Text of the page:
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    Specifying Rule Session Action (NSM Procedure)

    Actions are responses to sessions that match the source/destination condition and attack object pattern. Actions are what protect your network from attacks.

    If a packet triggers multiple rule actions, the IDP engine takes the most severe action. For example, if a rule with a DiffServ marking action and a rule with a drop action both match, the IDP engine takes the drop action.

    Table 1 describes the actions you can set for IDP rulebase rules.

    To modify action settings:

    1. In the NSM navigation tree, select Policy Manager > Security Policies.
    2. Select the security policy you want to edit.
    3. In the security policy pane, click the IDP tab to display the IDP rulebase table.
    4. Modify action settings by right-clicking the table cell and selecting your setting.
    5. Click OK to save your changes.

    Table 1: IDP Rulebase Actions

    Action

    Function

    Recommended

    Takes the action recommended in the predefined attack object. The recommended action is related to severity. Table 2 lists the recommended actions by severity.

    None

    Inspects the session but takes no action against the connection.

    Ignore

    Ignores the match and does not inspect the remainder of the connection.

    Drop Packet

    Drops a matching packet before it can reach its destination but does not close the connection. Use this action to drop packets for attacks in traffic prone to spoofing, such as UDP traffic. Dropping a connection for such traffic could result in a denial of service (DoS) condition that prevents you from receiving traffic from a legitimate source address.

    Note: In sniffer mode, the IDP Series device is not in the path of network traffic. Therefore, this action has no effect in sniffer mode.

    Drop Connection

    Drops the connection without sending an RST packet to the sender, preventing the traffic from reaching its destination. Use this action to drop connections for traffic not prone to spoofing.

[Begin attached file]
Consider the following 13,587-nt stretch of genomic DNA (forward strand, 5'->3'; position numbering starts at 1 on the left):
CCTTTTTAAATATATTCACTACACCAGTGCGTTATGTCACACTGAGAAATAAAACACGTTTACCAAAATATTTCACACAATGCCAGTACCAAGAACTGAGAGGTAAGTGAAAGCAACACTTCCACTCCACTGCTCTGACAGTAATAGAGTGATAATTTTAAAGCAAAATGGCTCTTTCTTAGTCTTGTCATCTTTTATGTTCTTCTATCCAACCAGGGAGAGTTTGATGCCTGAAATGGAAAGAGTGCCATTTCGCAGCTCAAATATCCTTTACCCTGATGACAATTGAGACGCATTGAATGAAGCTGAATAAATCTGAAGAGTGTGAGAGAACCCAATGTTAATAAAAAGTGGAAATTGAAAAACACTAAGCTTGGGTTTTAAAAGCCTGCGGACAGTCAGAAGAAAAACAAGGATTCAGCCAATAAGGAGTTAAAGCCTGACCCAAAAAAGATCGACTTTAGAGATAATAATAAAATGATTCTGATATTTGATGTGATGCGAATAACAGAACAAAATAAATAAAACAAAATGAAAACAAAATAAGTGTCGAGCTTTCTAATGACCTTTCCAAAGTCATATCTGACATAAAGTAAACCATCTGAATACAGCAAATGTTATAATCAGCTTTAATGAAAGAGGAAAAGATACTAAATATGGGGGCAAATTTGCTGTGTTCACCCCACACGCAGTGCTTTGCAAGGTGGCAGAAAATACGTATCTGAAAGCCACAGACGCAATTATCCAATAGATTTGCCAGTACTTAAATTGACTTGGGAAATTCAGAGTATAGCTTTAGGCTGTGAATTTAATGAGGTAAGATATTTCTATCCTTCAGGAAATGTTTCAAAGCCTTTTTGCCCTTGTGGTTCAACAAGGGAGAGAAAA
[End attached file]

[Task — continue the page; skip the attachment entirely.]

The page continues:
Note: In sniffer mode, the IDP Series device is not in the path of network traffic. Therefore, this action has no effect in sniffer mode.

    Close Client

    Closes the connection to the client but not to the server.

    In sniffer mode, the IDP Series device is not in the path of network traffic. However, if you use ACM to configure a sniffer mode reset interface, the device can send an RST packet to both the client and server but does not close the connection.

    Note: In VLAN tagged MPLS traffic, the Close Client action drops the connection instead of closing it.

    Close Server

    Closes the connection to the server but not to the client.

    Note: In sniffer mode, the IDP Series device is not in the path of network traffic. However, if you use ACM to configure a sniffer mode reset interface, the device can send an RST packet to both the client and server but does not close the connection.

    Close Client and Server

    Closes the connection and sends an RST packet to both the client and the server.

    Note: In sniffer mode, the IDP Series device is not in the path of network traffic. However, if you use ACM to configure a sniffer mode reset interface, the device can send an RST packet to both the client and server but does not close the connection.

    Diffserv Marking

    Assigns the indicated service-differentiation value to the packet, and then passes it on normally. Set the service-differentiation value in the dialog box that appears when you select this action in the rulebase.

    Note: In sniffer mode, the IDP Series device is not in the path of network traffic. Therefore, this action has no effect in sniffer mode.

    Table 2 describes the logic applied to the value Recommended, a setting coded in predefined attack objects provided by Juniper Networks Security Center.

    Severity

    Description

    Recommended Action

    Critical

    Attacks attempt to evade an intrusion prevention system, crash a machine, or gain system-level privileges.

    Drop Packet, Drop Connection

    Major

    Attacks attempt to crash a service, perform a denial of service, install or use a Trojan, or gain user-level access to a host.

    Drop Packet, Drop Connection

    Minor

    Attacks attempt to obtain critical information through directory traversal or information leaks.

    None

    Warning

    Attacks attempt to obtain noncritical information or scan the network. They can also be obsolete attacks.

    None

    Info

    Attacks are normal, harmless traffic containing URLs, DNS lookup failures, and SNMP public community strings. You can use informational attack objects to obtain information about your network.

    None

    Note: Our severity rating is not based on CVSS (Common Vulnerability Scoring System). We do include data from Bugtraq (Symantec) and CVE (Common Vulnerabilities and Exposures).


    Published: 2011-02-08